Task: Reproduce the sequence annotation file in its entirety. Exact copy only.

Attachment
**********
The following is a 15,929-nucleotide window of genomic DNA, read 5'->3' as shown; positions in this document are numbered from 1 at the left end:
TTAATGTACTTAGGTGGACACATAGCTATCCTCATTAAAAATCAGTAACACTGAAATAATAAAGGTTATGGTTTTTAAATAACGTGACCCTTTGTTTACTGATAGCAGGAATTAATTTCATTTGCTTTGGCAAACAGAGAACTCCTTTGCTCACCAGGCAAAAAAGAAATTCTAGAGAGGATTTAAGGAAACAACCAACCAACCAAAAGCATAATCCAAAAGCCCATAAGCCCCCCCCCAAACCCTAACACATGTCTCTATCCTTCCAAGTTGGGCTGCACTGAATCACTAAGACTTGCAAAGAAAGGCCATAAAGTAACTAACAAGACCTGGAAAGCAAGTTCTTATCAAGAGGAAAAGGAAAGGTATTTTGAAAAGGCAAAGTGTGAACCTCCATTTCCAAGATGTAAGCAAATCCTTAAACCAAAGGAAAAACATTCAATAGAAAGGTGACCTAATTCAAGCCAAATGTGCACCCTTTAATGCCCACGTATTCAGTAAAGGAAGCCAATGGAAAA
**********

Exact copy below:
The following is a 15,929-nucleotide window of genomic DNA, read 5'->3' as shown; positions in this document are numbered from 1 at the left end:
TTAATGTACTTAGGTGGACACATAGCTATCCTCATTAAAAATCAGTAACACTGAAATAATAAAGGTTATGGTTTTTAAATAACGTGACCCTTTGTTTACTGATAGCAGGAATTAATTTCATTTGCTTTGGCAAACAGAGAACTCCTTTGCTCACCAGGCAAAAAAGAAATTCTAGAGAGGATTTAAGGAAACAACCAACCAACCAAAAGCATAATCCAAAAGCCCATAAGCCCCCCCCCAAACCCTAACACATGTCTCTATCCTTCCAAGTTGGGCTGCACTGAATCACTAAGACTTGCAAAGAAAGGCCATAAAGTAACTAACAAGACCTGGAAAGCAAGTTCTTATCAAGAGGAAAAGGAAAGGTATTTTGAAAAGGCAAAGTGTGAACCTCCATTTCCAAGATGTAAGCAAATCCTTAAACCAAAGGAAAAACATTCAATAGAAAGGTGACCTAATTCAAGCCAAATGTGCACCCTTTAATGCCCACGTATTCAGTAAAGGAAGCCAATGGAAAA